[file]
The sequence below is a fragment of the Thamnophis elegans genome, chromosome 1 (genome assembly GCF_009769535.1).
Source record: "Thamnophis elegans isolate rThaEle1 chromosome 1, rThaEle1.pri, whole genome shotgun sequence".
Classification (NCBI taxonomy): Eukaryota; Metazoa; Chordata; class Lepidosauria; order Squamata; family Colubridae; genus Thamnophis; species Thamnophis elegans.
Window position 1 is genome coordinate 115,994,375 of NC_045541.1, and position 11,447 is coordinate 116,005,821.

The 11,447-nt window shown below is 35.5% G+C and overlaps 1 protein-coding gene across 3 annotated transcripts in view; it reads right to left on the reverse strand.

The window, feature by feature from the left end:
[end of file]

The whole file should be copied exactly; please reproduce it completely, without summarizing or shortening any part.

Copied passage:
The sequence below is a fragment of the Thamnophis elegans genome, chromosome 1 (genome assembly GCF_009769535.1).
Source record: "Thamnophis elegans isolate rThaEle1 chromosome 1, rThaEle1.pri, whole genome shotgun sequence".
Classification (NCBI taxonomy): Eukaryota; Metazoa; Chordata; class Lepidosauria; order Squamata; family Colubridae; genus Thamnophis; species Thamnophis elegans.
Window position 1 is genome coordinate 115,994,375 of NC_045541.1, and position 11,447 is coordinate 116,005,821.

The 11,447-nt window shown below is 35.5% G+C and overlaps 1 protein-coding gene across 3 annotated transcripts in view; it reads right to left on the reverse strand.

The window, feature by feature from the left end: